Signatures collected in opposition to Māori wards will have "no effect" following the government's move to dump polling provisions, East Coast MP Kiri Allan says.
Allan, who previously labelled the provision "discriminatory", said the move to enact legislation under urgency announced yesterday would rectify an "unjust and a significant barrier" to councillors establishing Māori wards.
"We're not trying to impose how local communities run their affairs. All we're doing is removing a grossly inequitable provision that wasn't applicable to any other forms of wards," she said.
"This was just a fundamentally flawed provision that was put in and has manifested in some quite disturbing campaigns I know have impacted a lot of communities..."
It comes as Gisborne councillors say they are "awestruck" while others are not surprised by the central government's move to introduce legislation upholding council decisions on Māori wards.
"If you're to take all of this heightened rhetoric out of the debate, what we're actually trying to do, and what we want to see across the board in decision-making, is adequate voices around the table making decisions for communities that are impacted," Allan said.
Similarly to rural and city wards, Māori wards brought a different perspective and knowledge base to the table, particularly in Gisborne.
"We've got Māori communities who are very centred around their marae, who live up the Coast and in areas that have very particular considerations that are important for us when we're making decisions for the entire Gisborne district."
The Local Electorate Māori Wards and Māori Constituencies Amendment Bill will be introduced in Parliament next week.
All provisions for binding polls on Māori wards would be repealed.
"That means no polls will be held once the legislation is enacted."
Plans to progress the bill under urgency meant it would be enacted by the end of this month, meaning the decisions of nine councils to establish Māori wards for the 2022 local government elections could not be overturned by local voters, she said.
The current law allows the decision of an elected council to introduce a Māori ward to be overturned by a local poll. Just 5 percent of support is needed for a poll to be demanded.
"There are some people out there who are collecting signatures to overturn those council decisions.
"Any demands for a poll will have no effect once the legislation is enacted."
The new legislation will also extend the deadline for councils to consider Māori wards to 21 May, providing another opportunity to make decisions on Māori representation, she said.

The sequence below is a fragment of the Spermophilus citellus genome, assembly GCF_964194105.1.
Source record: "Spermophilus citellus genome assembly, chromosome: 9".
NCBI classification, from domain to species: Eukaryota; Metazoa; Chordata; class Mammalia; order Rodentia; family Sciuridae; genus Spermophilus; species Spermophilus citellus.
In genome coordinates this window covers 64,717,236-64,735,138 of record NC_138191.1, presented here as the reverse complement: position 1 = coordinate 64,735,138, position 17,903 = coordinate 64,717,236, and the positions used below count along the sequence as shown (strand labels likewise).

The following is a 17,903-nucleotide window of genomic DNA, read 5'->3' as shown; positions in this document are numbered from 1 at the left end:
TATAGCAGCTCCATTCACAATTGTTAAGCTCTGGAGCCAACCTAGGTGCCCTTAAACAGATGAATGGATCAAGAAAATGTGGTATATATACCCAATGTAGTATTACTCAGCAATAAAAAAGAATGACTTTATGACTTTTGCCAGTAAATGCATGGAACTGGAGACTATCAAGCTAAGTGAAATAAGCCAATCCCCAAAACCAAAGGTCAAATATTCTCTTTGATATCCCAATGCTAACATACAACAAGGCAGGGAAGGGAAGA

Mayor Rehette Stoltz said Gisborne District Council voted unanimously in favour of establishing Māori wards in November.
"As a group of governors, we have the opportunity to investigate if our current ward system is fit for purpose, and we all see the value in better participation by Māori.
"As work on the bill will be happening in the next few months, we will have more clarity on our responsibilities.
"As this was only announced yesterday, we as a council have not had the opportunity to discuss the process going forward.
"We will have the opportunity with a representation review in this year to look at general ward, rural ward and Māori ward structures to make sure all voices are heard and are represented."
Gisborne deputy mayor Josh Wharehinga, who has been a vocal proponent for Māori wards, said he was "awestruck."
"It's great news. It means we don't have to spend ratepayer money on a poll which is forced by largely out-of-region influences.
"We don't have to waste council staff time, councillors' time, our community's time."
He reiterated the change would bring Māori wards to an equitable state with rural wards and city wards.
Councillor Terry Sheldrake, who expressed concerns about Māori wards on voting day but supported the council's unanimous vote, said the government's announcement was expected.
"I think it was always going to go there and it has gone there.
"Why try to push back on the system? The Labour Government has decided where it's going," he said.
"I don't see the majority of our council changing their opinions - accept that and move forward."
Councillor Andy Cranston, who also expressed reservations for Māori wards, said he was "not surprised" by the government's announcement.
Some councillors had had the referendum "in the back of their minds" when voting on Māori wards, believing the probable region-wide vote was "more democratic" and would "steer the decision".
Cranston didn't believe the new legislation would change the council's position.
"If it came back before council, my perception is that there's still the majority of councillors who will vote that way anyway."
The Green Party welcomed the government's position to support the representation of Māori in councils.
"We will support any kaupapa that brings Māori to the decision-making table", said Gisborne-based Green Party spokesperson for Māori development Dr Elizabeth Kerekere.
"This means that in the Tairāhiti the unanimous resolution by Gisborne District Council to form Māori wards will not be overturned by a few racist people.
"In a place that is over 50 percent Māori, it is as much an issue of representation as it is about meeting council's commitment to Te Tiriti o Waitangi.
"This is a good step to ensure that Māori are part of any korero regarding our whenua, our awa and our moana. I am excited for the next local body elections."
Local Democracy Reporting is a public interest news service supported by RNZ, the News Publishers' Association and NZ On Air.